NON-INDOEUROPEAN LANGUAGES AND THE EXPRESSION OF MOTION Clarence E. Dammon Dean Academic Year 2023 Accepted Linguistics From a linguistic point of view, Non-Indoeuropean Languages (in particular, indigenous languages from the American and African continents, as well as the Asian-Pacific area) are interesting because they have specific syntactic mechanisms to encode the complexity of an event, such as Motion events, in particular Serial Verb Constructions. This project looks at the different mechanisms that such languages use to encode Motion Predicates (predicates that express how things and entities move from one place to another). The goal of this particular project is to identify the formal properties (verb series, prepositions, etc…) that arise in speakers’ productions. Different researchers in our group are focusing on different aspects of such Motion Predicates. We have collected data from different languages using a video animated application depicting animals, humans, things moving around. By using the same ‘collecting mechanism’ we minimize differences and that way we know better where the deep differences are. Speakers are video-recorded while producing their responses to what they see in the animated clip. Then we transfer the recording to a computer and transcribe the data. We then code the productions for linguistic properties. This research project embeds itself within the activities of the Indigenous and Endangered Languages Lab (IELLab). Elena E Benedicto Students will code the video-recordings using a special software (ELAN) while interacting with other members of the IELLab.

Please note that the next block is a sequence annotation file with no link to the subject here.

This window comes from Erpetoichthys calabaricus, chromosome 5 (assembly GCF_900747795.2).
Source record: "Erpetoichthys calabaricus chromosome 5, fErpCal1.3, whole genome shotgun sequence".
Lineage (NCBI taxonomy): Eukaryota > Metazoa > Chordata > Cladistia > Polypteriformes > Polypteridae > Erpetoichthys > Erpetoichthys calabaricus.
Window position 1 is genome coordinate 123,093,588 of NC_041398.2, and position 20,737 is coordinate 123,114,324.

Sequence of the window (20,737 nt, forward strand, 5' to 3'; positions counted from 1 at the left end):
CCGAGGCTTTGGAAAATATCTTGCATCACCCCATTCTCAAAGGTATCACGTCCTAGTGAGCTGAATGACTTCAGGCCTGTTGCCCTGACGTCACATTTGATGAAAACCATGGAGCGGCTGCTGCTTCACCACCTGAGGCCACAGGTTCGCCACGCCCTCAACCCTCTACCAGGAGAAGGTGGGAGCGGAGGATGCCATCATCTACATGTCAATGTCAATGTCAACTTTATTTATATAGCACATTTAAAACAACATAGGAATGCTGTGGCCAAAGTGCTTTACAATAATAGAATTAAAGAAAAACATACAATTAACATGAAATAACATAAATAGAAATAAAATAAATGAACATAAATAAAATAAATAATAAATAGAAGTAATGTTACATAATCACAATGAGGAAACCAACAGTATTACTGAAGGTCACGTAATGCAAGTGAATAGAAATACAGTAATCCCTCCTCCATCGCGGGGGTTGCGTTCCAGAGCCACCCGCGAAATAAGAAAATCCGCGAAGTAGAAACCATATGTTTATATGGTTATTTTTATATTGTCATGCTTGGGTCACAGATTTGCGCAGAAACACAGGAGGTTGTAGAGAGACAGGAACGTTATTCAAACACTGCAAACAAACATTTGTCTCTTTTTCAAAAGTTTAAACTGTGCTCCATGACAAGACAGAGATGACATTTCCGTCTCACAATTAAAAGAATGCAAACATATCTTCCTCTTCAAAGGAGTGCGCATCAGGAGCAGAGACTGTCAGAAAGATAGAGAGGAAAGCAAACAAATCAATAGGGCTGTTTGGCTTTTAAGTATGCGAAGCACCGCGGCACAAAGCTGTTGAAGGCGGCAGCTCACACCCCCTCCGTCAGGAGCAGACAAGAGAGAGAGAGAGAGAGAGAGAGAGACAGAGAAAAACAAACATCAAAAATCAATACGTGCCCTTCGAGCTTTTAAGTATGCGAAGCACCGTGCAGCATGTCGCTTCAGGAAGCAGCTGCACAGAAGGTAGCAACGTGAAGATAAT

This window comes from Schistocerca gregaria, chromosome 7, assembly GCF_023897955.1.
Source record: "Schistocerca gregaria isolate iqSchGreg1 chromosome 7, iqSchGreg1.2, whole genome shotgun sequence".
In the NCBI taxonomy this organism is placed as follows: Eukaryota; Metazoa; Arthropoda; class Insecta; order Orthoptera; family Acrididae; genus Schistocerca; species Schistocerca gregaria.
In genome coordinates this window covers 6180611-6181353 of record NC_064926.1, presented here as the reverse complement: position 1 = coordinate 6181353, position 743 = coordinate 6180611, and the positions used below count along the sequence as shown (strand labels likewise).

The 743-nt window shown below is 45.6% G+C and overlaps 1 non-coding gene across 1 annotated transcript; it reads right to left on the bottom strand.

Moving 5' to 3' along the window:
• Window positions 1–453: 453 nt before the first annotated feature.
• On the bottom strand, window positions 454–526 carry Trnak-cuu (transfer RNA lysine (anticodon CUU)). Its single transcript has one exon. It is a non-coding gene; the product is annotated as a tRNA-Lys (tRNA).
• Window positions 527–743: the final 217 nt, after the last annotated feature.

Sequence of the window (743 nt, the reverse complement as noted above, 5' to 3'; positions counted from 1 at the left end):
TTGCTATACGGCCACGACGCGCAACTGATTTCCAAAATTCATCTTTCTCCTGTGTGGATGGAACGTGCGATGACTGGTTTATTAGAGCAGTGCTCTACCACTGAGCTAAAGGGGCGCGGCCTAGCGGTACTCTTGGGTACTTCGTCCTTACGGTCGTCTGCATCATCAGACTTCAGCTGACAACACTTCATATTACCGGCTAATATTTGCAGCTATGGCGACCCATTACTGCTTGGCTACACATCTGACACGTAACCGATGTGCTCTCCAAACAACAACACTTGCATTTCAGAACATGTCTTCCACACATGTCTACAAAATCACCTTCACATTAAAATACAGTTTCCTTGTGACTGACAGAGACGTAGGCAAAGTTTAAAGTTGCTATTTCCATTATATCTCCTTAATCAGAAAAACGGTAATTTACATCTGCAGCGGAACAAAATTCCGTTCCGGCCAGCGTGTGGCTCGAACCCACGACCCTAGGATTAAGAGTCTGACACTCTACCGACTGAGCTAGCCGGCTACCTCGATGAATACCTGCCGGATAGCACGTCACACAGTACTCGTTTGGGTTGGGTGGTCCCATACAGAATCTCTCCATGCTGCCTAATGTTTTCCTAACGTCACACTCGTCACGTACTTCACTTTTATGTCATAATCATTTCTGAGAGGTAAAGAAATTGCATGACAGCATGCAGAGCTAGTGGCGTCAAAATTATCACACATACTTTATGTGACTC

For this particular research internship, we are interested in students that will code either (a) how speakers combine gestures with spoken language or (b) the form the verbs take in the speakers’ productions. There are a variety of languages being studied at the IELLab (from Akan to Kriols) and students will team up with other researchers working on different aspects of the project, in order to learn about those languages.

Students will receive training for the tasks involved.
Students will participate in the relevant IELLab meetings and will write a (research) report at the end of the semester about the experience. The student will also be encouraged to work with an eye on presenting a poster or writing a publication in JPUR.
Desirable: - Knowledge or interest in less-commonly taught languages (non-Indoeuropean). - Intro to Linguistics (LING 201 or similar), or willing to catch up on key concepts Must: - Strong intellectual curiosity - Willingness to explore issues on your own. - Ability to work as part of a team. Will need to finish CITI training online. 2 6 (estimated)